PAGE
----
Stonewall riots @40
From the New York Times of June 29, 1969:
- HUNDREDS OF YOUNG MEN WENT ON A RAMPAGE IN GREENWICH VILLAGE, shortly after 3 A.M. yesterday after a force of plain-clothes men raided a bar that the police said was well known for its homo-sexual clientele.
- Thirteen persons were arrested and four policemen injured. The young men threw bricks, bottles, garbage, pennies and a parking meter at the policemen, who had a search warrant authorizing them in investigate reports that liquor was sold illegally at the bar, the Stonewall Inn, 53 Christopher Street, just off Sheridan Square.–New York Times, June 29, 1969
The Stonewall riots were a series of violent conflicts between New York City police officers and groups of gay and transgender people that began during the early morning of June 28, 1969, and lasted several days. Also called the Stonewall Rebellion or simply Stonewall, the clash was a watershed for the worldwide gay rights movement, as gay and transgender people had never before acted together in such large numbers to forcibly resist police.
Except for Illinois, which decriminalized sodomy in 1961, homosexual acts, even between consenting adults acting in private homes, were a criminal offense in every U.S. state at the time the Stonewall Riots occurred: “An adult convicted of the crime of having sex with another consenting adult in the privacy of his or her home could get anywhere from a light fine to five, ten, or twenty years—or even life—in prison. In 1971, twenty states had ‘sex psychopath‘ laws that permitted the detaining of homosexuals for that reason alone. In Pennsylvania and California sex offenders could be locked in a mental institution for life, and [in] seven states they could be castrated.” (Stonewall: The Riots That Sparked the Gay Revolution, by David Carter, p. 15) Castration, emetics, hypnosis, electroshock therapy and lobotomies were used by psychiatrists to attempt to cure homosexuals through the 1950s and 1960s.(Katz, pp. 181–197.)(Adam, p. 60.)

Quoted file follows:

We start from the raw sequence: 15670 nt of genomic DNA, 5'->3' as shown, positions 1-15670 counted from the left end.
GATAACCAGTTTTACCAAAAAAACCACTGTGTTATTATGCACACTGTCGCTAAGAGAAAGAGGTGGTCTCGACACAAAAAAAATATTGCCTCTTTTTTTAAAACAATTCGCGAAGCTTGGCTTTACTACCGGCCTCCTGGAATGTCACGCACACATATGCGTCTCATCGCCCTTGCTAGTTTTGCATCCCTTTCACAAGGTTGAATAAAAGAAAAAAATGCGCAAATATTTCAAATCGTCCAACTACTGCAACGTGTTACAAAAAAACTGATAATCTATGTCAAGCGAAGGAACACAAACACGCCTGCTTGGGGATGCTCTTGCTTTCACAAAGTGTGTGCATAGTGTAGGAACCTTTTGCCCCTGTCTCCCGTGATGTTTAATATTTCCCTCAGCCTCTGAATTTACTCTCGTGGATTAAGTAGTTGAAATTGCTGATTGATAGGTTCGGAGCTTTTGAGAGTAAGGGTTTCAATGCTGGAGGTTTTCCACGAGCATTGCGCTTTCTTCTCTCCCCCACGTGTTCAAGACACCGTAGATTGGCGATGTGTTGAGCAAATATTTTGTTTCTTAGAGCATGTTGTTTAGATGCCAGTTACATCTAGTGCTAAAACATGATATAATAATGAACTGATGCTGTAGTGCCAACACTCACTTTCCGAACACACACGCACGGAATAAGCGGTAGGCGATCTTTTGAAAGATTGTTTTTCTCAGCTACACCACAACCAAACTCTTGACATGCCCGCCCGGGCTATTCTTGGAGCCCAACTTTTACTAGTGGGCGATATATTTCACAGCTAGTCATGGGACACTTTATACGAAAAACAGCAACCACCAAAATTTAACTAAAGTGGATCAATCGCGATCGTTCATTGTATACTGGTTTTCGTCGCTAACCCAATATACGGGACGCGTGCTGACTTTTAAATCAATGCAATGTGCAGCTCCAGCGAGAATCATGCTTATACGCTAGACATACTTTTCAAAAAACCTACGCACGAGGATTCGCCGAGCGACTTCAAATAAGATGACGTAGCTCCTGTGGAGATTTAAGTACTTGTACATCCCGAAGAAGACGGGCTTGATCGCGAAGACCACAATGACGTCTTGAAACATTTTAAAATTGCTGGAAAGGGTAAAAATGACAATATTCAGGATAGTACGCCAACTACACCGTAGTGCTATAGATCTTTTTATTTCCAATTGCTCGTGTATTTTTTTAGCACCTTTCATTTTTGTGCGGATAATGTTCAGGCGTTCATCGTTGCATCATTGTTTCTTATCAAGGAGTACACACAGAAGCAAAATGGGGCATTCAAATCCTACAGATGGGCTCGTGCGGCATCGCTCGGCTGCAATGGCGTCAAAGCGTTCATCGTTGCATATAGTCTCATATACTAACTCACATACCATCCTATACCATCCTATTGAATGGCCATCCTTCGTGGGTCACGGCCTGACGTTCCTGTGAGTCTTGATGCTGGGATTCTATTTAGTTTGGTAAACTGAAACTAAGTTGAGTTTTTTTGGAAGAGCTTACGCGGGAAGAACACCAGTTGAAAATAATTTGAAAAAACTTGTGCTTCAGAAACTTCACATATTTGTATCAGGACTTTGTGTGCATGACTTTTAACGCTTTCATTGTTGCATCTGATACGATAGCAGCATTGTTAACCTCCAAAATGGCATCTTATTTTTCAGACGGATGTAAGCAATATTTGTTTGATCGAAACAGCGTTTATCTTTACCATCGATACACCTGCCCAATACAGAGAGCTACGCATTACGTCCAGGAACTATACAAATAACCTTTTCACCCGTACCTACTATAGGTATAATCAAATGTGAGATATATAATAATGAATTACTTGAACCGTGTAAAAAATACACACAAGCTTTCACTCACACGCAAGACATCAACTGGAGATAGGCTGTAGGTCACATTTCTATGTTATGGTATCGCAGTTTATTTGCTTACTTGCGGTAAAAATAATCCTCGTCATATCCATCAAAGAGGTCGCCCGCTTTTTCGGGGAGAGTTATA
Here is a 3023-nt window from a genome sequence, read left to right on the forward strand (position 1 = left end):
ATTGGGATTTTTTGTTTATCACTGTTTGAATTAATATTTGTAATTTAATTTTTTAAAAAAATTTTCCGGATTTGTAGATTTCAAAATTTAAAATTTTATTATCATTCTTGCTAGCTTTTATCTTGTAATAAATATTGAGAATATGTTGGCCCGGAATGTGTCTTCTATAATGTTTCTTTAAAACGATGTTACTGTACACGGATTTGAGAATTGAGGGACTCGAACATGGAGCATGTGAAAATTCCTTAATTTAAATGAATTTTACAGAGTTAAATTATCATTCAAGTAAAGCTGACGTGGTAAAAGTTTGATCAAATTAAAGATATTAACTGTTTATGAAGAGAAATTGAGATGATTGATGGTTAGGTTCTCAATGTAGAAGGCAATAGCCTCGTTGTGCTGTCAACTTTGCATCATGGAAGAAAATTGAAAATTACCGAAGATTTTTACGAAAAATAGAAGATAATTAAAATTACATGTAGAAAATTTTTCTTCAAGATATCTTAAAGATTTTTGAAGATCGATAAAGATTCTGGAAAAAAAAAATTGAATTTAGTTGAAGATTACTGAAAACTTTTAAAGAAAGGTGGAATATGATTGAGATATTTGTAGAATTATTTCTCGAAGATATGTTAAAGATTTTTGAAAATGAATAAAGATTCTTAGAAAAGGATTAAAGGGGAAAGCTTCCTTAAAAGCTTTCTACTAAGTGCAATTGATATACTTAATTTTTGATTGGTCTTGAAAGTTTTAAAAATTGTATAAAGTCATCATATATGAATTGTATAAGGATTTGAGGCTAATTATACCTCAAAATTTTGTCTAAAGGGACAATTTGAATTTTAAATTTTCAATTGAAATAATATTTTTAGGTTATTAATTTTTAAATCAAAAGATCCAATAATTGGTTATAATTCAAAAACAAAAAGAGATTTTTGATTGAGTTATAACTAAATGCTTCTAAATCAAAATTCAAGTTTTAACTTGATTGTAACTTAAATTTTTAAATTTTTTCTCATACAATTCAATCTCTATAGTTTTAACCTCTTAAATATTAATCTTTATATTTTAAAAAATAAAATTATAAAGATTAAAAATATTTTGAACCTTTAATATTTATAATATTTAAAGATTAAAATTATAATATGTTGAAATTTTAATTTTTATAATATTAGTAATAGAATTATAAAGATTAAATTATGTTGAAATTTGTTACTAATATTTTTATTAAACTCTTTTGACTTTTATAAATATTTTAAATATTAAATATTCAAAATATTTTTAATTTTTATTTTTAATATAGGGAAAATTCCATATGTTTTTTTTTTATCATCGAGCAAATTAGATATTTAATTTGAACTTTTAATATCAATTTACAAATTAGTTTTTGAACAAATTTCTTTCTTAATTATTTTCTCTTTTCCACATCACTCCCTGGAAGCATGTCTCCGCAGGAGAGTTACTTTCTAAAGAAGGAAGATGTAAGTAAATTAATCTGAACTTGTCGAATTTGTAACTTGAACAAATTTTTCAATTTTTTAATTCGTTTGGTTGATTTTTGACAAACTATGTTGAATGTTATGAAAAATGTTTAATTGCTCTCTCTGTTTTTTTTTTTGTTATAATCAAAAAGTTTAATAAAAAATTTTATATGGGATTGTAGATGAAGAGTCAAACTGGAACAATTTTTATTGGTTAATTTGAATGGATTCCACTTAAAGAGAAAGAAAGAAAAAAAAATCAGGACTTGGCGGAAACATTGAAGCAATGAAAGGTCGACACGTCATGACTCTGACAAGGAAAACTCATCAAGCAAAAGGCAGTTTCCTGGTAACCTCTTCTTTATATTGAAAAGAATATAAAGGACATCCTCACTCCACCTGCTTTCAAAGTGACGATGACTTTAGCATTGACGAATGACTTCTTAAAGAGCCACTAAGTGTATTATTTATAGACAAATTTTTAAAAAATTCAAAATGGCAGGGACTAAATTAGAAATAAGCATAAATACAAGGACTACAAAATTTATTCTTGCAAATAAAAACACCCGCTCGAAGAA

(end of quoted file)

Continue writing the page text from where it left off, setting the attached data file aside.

Subsequent nightclubs, such as The Sanctuary, often billed as the first modern DJ-led nightclub of New York, epitomized the post-Stonewall era, “when gay men had won the right to dance intimately together without worrying about the police.” —Peter Braunstein